At the time of entering into the contract, a bond was required and was given by the Trigg Company in the penal sum of $45,000, conditioned for the proper construction of the vessel according to the contract and specifications, and that the Trigg Company should promptly make payments to other persons supplying labor and materials in the prosecution of the work. We think this requirement was a distinct recognition on the part of the government that the Trigg Company might become indebted to other persons who should perform labor or furnish materials in the building of the vessel, who might become entitled, by reason of such claims against the company, to liens upon the property.
The contract was made with the Virginia corporation, and it was intended that the bond required of the Trigg Company should protect the government against rights arising out of labor performed or material furnished in the construction of the vessel. Conceding it to be true for this purpose, as asserted by the counsel for the government, that the United States can make contracts providing liens of this character which shall be superior to the claims of any person for liens under state laws, it is none the less certain that it may, if it chooses, recognize the authority of the labor or materials for the construction of labor or materials for th construction of government work. Indeed, such, as we have seen, is the policy of the government in respect to public buildings and structures, upon which liens cannot be taken under the laws of the states. In order that such claims may be satisfied, the United States has made provision for their protection by bonds upon which persons may recover damages, so that those who furnish property of which the government receives the benefit shall not entail a loss by so doing. Read in the light of this policy, so manifestly just and proper, and the requirements of this contract and bond, we think that the government did not intend that the lien which it reserved for itself should be superior to that of contractors for labor and material who had contributed to the work.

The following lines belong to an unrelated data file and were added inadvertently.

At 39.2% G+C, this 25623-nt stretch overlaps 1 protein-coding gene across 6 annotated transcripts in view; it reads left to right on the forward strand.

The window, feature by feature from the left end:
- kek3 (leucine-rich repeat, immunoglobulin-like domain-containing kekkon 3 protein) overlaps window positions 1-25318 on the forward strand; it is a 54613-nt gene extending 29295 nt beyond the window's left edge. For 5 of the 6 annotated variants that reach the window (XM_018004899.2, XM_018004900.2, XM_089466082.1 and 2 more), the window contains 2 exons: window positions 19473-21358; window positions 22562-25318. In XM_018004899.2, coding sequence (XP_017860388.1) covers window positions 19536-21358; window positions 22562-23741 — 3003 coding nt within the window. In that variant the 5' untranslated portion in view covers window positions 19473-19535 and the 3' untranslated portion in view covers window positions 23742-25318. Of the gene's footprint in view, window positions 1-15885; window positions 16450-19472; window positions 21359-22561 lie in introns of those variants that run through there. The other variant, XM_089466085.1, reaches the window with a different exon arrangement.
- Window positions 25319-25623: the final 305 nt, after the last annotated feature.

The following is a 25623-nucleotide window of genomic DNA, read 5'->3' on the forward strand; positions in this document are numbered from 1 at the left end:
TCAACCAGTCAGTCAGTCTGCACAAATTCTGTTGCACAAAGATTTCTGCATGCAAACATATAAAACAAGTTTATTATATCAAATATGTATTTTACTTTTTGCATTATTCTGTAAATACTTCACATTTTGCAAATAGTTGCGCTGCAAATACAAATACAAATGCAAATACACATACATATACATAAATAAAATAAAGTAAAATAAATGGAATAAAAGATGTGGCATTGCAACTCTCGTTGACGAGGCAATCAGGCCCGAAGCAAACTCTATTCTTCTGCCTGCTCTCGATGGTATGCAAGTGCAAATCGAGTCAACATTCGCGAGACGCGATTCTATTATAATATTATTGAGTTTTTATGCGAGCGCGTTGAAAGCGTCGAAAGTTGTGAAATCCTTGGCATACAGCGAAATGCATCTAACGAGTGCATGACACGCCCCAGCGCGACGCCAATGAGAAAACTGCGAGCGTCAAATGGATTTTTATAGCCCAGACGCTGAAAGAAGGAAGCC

The case of the Galveston is controlled by the same principles. In that contract there was no provision for taking title to the vessel; on the contrary, it was stipulated that, on certain conditions, the title should vest in the United States as collateral security, and the eighteenth clause of the contract provides for the release of liens before partial payments shall be required. This clause is distinct and clear in its requirements and reads:
'When a payment is made under this contract, as a condition precedent thereto, the Secretary of the Navy may, in his discretion, require, for the protection of the party of the first part, evidence satisfactory to him, to be furnished by the party of the first part, that no lien or rights in rem of any kind against said vessels, or her machinery, fittings, or equipment, or the material on hand for use in the construction thereof, have been or can be acquired for or on account of any work done or any machinery, fitting, equipment, or material already incorporated as a part of said vessel, or on hand for that purpose, or that such liens or rights have either been released absolutely, or so subordinated to the rights of the government as to make its lien for all payments paramount, so as not to encumber or hinder in any way the right of the government to accept or reject said vessel, and so as to become absolutely extinguished in case of the acceptance of the vessel.'
The effect which we give this provision is strengthened by the opinion rendered to the Secretary of the Navy by the Attorney General, that in his opinion the practice of the Navy Department in making such contracts recognized that liens of this class might be acquired on vessels where there was no provision in the contract for vesting title in the same in the United States. 23 Ops. Atty. Gen. 174, 176.
We think that this contract, as the one for the Mohawk, was made in recognition of the rights of those who should furnish work or material for the vessel to secure their claims by liens which it was made the duty of the contractor to provide for in order to protect the title of the United States.
Upon the whole case we reach the conclusion that judgment must be affirmed as to the Mohawk and Galveston, and reversed as to the Benyuard, and it is so ordered. The case is remanded to the Supreme Court of Appeals of Virginia for further proceedings not inconsistent with this opinion.
U. S. Comp. St. 1901, p. 2425.